federal law, plaintiffs have demonstrated irreparable harm.
These violations constitute sufficiently serious questions
going to the merits to make them a fair ground for litigation.
Further, since this circuit has held that union members being
delayed from consideration of union business may constitute
irreparable harm, the balancing of the equities favors
plaintiffs since issuance of the injunction would expedite
union members' ability to exercise their LMRDA free speech
B. Discovery of Union Documents
The second portion of this dispute involves the refusal of
defendants to allow plaintiffs to inspect and copy documents
relating to expenses incurred by Local 1-2 during the period
of September, 1990 until March, 1991. Plaintiffs argue that
they are entitled to examine and copy the records by virtue of
29 U.S.C. § 431(c), which states:
"Every labor organization required to make a
report under this title . . . shall make
available the information required to be
contained in the report to all of its members"
[Upon suit a court shall] permit such member for
just cause to examine any books, records, and
accounts necessary to verify such report.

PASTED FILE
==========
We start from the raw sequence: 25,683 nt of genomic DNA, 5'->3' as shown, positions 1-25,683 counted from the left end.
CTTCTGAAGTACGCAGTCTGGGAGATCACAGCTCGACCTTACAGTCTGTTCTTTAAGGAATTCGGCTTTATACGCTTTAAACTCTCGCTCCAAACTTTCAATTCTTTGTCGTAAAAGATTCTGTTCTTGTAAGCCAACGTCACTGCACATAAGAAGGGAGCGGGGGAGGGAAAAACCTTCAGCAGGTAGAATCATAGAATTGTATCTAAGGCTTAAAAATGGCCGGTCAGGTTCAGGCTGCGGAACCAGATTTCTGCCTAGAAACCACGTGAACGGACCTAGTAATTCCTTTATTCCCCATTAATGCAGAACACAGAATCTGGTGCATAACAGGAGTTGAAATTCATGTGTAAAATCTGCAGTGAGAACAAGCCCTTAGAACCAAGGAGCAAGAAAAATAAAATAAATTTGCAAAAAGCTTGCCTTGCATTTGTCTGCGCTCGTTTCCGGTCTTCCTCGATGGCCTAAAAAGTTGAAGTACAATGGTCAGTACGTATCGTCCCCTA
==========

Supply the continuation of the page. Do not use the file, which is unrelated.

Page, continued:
29 U.S.C. § 431(c).
Courts have interpreted this section as granting union members
the right to examine and copy the books and records of their
union as "necessary to further the purpose of the Act to make
full information concerning a union's financial affairs
available to its members." Conley v. United Steel-workers of
America, Local 1014, et al., 549 F.2d 1122, 1124 (7th Cir.,
1977). While the Court is mindful of the protection placed upon
union documents by 29 U.S.C. § 431(c), the plaintiffs in this
case have demonstrated just cause to see the requested
documents, and this Court has previously ordered that they be
Since the Court has already ordered the defendants to make
a limited production of documents to the plaintiffs attorneys,